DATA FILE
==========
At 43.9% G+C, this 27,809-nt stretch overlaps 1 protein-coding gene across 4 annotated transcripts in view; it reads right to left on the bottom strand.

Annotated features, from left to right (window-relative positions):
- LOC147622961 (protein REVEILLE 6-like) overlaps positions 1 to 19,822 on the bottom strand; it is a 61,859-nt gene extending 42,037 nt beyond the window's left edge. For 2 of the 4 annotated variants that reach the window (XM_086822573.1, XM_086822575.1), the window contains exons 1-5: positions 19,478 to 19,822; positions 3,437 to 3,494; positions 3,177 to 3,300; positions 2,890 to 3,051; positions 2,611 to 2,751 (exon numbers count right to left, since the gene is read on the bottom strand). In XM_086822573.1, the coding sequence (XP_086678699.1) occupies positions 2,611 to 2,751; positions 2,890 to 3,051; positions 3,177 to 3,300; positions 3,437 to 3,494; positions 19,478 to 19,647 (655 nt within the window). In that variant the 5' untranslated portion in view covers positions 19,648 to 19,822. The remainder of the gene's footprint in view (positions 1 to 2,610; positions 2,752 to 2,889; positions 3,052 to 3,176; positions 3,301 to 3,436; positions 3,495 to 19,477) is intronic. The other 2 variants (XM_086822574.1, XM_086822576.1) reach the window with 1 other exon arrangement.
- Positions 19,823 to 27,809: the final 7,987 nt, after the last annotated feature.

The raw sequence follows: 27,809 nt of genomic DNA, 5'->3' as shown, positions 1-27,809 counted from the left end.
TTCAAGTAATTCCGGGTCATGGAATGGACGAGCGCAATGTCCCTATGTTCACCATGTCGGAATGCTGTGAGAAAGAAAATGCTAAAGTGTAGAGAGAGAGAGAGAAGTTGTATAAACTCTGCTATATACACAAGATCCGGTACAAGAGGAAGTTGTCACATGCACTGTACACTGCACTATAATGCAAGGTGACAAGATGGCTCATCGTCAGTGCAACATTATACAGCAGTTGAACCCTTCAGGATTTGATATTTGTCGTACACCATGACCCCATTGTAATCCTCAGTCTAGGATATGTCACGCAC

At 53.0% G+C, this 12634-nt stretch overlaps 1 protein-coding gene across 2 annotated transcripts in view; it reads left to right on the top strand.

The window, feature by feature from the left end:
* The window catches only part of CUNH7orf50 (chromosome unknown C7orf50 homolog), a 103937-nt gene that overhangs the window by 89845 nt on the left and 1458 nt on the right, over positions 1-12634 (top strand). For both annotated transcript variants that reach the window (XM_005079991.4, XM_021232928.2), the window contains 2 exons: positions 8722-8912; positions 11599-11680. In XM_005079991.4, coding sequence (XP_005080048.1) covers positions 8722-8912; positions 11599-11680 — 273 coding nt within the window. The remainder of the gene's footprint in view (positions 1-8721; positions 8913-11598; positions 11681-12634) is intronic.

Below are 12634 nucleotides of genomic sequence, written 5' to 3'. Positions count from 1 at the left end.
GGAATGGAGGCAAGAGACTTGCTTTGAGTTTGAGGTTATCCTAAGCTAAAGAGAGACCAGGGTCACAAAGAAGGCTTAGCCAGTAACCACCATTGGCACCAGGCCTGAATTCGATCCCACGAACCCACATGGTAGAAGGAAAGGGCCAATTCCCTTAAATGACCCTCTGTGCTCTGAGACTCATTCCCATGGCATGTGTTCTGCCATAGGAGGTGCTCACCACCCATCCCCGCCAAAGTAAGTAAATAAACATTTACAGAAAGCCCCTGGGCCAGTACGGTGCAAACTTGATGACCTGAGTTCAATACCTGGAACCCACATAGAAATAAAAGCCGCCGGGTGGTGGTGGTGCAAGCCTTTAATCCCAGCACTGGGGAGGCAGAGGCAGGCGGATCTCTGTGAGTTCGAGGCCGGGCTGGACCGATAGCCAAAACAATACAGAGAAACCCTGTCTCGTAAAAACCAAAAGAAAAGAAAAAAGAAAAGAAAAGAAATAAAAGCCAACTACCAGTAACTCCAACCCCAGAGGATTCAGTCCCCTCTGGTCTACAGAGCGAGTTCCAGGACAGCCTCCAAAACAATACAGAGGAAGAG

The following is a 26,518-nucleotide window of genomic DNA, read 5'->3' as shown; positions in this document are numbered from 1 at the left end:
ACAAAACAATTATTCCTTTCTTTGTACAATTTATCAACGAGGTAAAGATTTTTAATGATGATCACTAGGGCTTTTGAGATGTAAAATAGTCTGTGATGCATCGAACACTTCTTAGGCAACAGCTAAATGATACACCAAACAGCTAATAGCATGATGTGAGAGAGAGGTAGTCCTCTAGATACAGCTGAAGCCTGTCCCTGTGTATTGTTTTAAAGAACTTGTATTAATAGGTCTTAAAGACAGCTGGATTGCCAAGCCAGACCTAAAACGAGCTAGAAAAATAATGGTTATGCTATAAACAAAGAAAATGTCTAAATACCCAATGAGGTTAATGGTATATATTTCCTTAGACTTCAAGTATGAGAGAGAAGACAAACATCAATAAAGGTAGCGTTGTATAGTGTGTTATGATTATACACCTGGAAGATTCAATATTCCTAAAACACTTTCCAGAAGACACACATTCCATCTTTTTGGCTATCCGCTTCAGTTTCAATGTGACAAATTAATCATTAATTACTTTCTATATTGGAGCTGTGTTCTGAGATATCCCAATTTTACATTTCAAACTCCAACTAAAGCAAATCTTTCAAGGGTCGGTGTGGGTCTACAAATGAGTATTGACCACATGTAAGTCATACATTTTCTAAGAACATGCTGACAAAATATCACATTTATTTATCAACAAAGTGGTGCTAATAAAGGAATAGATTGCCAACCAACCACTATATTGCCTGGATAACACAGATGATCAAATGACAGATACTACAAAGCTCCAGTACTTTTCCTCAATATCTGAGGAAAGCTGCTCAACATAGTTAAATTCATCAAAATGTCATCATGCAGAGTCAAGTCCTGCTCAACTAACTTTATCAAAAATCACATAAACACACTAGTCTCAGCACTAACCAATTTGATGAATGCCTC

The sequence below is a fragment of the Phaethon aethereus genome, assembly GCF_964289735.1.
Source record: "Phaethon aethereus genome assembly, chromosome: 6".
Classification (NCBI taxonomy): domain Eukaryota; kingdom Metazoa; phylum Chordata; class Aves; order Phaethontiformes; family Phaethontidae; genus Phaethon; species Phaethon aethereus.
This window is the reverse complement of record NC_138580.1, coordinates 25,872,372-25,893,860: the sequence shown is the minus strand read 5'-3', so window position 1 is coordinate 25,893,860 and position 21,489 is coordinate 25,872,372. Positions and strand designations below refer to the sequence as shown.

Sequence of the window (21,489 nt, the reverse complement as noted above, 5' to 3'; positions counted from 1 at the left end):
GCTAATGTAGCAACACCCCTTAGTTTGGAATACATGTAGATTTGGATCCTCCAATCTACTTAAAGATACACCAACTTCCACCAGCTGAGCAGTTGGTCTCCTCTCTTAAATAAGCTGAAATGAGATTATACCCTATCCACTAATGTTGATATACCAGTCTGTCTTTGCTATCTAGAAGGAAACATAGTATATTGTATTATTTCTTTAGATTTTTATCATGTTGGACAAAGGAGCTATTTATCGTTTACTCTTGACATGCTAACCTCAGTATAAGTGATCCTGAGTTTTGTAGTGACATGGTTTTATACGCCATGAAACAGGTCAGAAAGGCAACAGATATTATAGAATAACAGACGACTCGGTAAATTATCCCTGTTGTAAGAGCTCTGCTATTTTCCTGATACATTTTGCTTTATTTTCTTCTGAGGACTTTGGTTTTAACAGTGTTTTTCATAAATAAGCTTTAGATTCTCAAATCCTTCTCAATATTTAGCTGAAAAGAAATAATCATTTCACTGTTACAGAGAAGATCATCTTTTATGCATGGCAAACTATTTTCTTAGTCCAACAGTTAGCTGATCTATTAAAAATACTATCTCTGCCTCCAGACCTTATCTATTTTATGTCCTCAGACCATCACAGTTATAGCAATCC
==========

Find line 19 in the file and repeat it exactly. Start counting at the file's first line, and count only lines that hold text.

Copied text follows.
GCTAATGTAGCAACACCCCTTAGTTTGGAATACATGTAGATTTGGATCCTCCAATCTACTTAAAGATACACCAACTTCCACCAGCTGAGCAGTTGGTCTCCTCTCTTAAATAAGCTGAAATGAGATTATACCCTATCCACTAATGTTGATATACCAGTCTGTCTTTGCTATCTAGAAGGAAACATAGTATATTGTATTATTTCTTTAGATTTTTATCATGTTGGACAAAGGAGCTATTTATCGTTTACTCTTGACATGCTAACCTCAGTATAAGTGATCCTGAGTTTTGTAGTGACATGGTTTTATACGCCATGAAACAGGTCAGAAAGGCAACAGATATTATAGAATAACAGACGACTCGGTAAATTATCCCTGTTGTAAGAGCTCTGCTATTTTCCTGATACATTTTGCTTTATTTTCTTCTGAGGACTTTGGTTTTAACAGTGTTTTTCATAAATAAGCTTTAGATTCTCAAATCCTTCTCAATATTTAGCTGAAAAGAAATAATCATTTCACTGTTACAGAGAAGATCATCTTTTATGCATGGCAAACTATTTTCTTAGTCCAACAGTTAGCTGATCTATTAAAAATACTATCTCTGCCTCCAGACCTTATCTATTTTATGTCCTCAGACCATCACAGTTATAGCAATCC